The 40-Second Portrait

Alan
38 Seconds has elapsed between the first snap and the final portrait in the image above.
When does a snap become a photograph? All too often we can overlook a photographic opportunity because we were unable see the extraordinary hiding in the shades of ordinary. Taking a photograph of a stranger can be a daunting experience for an amateur photographer. If you want to make this an enjoyable experience (for you and your subject) you must first interact with your intended subject (talk to them).

This striking image of Alan was “constructed”, read on to learn how it came about.
John
John

The back-­story to the image of Alan: I had photographed an interesting character called John (riding a children’s tricycle he had for sale) at a local market the previous month and was giving him a print of his portrait when his friend Alan asked me why I hadn’t taken his picture (one opportunity leads to another). I exchanged some friendly insults with Alan while snapping him at 10:40:29 am with my trusty Sony ‘go-­everywhere’ mirrorless camera and 50mm f/1.8. A sunlit white vehicle behind him, his laid‐back position and his sunglasses were never going to lead to anything ‘special’ so I asked my partner to hold up a black piece of cloth behind him (a velvet‐like material that acts like a light‐sponge) and then asked him to remove his sunglasses. As the glasses were removed he sat more upright and I checked the aperture was set to f/2.8, used Focus Magnify to lock the focus precisely on his eyes and took a second picture at 10:40:52 am. 23 seconds had transpired. I adjusted the framing to vertical, moved closer, checked focus again and took a third image at 10:41:07 am (38 seconds had now lapsed since the first ‘snap’). This is the second image you see of Alan.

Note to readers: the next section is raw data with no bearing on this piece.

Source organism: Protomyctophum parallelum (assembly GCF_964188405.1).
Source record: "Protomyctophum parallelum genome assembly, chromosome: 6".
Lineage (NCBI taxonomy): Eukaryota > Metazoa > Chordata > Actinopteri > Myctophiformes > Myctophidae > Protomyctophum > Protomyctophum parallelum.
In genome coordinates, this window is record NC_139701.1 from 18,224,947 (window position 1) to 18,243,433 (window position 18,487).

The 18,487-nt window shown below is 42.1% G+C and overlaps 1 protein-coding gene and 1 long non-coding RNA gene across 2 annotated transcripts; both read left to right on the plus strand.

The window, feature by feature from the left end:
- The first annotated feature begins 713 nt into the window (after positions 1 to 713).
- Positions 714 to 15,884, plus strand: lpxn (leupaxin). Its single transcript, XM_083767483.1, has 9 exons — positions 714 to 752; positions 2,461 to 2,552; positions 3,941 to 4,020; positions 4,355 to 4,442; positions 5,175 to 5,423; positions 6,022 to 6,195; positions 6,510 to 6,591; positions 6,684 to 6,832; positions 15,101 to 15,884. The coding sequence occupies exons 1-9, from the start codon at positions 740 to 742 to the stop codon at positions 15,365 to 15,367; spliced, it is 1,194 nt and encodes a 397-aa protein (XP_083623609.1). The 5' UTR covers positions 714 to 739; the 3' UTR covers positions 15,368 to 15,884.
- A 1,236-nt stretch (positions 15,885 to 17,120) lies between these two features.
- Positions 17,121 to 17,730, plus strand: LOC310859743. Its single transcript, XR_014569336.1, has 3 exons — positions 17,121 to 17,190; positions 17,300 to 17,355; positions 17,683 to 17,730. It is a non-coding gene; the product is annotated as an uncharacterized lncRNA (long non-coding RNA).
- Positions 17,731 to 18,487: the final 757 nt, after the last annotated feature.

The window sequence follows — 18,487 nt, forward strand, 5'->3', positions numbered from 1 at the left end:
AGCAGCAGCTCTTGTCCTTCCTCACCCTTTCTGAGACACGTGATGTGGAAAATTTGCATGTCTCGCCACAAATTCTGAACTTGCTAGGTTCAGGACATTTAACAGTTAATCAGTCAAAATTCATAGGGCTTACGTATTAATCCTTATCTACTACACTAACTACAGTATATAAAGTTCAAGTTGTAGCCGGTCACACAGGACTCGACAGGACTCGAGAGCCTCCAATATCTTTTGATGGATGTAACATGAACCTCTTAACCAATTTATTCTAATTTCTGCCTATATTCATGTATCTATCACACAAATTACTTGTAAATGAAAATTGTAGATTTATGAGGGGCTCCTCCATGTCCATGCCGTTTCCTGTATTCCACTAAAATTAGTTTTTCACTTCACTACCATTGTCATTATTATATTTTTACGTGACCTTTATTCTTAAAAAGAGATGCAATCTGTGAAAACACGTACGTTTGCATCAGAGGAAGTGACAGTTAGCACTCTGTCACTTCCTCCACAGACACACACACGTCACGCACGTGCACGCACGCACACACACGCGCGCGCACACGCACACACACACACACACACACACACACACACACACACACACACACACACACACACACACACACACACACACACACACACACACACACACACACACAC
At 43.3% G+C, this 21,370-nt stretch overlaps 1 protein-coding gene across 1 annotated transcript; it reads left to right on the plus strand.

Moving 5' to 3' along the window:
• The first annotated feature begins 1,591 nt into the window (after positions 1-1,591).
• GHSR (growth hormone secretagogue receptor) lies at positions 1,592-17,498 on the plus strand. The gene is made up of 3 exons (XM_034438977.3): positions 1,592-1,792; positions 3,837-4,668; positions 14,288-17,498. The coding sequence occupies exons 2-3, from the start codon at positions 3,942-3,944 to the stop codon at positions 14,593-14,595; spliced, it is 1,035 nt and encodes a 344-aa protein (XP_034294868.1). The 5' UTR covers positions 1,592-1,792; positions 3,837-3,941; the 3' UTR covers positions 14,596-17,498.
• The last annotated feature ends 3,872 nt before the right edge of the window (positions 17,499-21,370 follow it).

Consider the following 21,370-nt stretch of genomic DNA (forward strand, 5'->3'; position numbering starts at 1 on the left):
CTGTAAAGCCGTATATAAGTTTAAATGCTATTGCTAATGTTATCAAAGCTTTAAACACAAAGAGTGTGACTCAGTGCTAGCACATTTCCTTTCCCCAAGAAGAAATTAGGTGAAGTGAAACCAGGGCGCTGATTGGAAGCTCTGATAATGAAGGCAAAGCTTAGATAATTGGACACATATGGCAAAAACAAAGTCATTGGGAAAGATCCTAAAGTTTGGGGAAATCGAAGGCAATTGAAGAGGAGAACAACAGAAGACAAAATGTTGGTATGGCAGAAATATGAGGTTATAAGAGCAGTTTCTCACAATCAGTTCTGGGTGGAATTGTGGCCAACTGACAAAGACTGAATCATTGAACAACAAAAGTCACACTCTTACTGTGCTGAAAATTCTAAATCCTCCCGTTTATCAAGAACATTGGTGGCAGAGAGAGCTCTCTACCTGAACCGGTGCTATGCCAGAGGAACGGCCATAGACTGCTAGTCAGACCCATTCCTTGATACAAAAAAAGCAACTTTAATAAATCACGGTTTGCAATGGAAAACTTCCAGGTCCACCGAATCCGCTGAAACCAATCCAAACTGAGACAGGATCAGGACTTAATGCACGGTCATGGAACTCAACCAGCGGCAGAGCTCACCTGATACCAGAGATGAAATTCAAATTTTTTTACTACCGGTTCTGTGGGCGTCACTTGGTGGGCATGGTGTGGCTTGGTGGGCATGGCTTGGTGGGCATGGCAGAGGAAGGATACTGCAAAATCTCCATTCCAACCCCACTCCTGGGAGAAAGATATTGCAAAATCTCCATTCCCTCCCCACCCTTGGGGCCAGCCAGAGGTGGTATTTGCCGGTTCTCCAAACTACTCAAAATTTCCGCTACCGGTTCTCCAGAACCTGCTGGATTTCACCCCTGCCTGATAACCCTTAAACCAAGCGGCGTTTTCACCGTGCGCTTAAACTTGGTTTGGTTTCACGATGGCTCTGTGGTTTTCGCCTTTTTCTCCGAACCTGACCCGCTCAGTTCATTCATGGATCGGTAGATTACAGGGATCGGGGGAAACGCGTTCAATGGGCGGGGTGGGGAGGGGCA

Alan reveals his character in the second image by interacting with me and the camera. The interaction was prompted because I asked him to take off his sunglasses. This also led to Alan sitting up straight (something I had not yet asked) as he considered how he would like to present himself to the camera lens. There often has to be something that follows the request to take/make a picture, because the request does not necessarily engage the subject in the collaborative process that has to exist between the photographer and the subject. Alan appeared in a magazine a few months later and we were never strangers again.

You can read what camera settings I use for portraits in this blog post: http://www.markgaler.com/settings-for-portraiture-2

The advice here is that good portrait photographs are ‘made’ and not ‘taken’.

One of the creative tasks during my one-on-one training sessions and workshops is how to create professional looking portraits (I supply the model).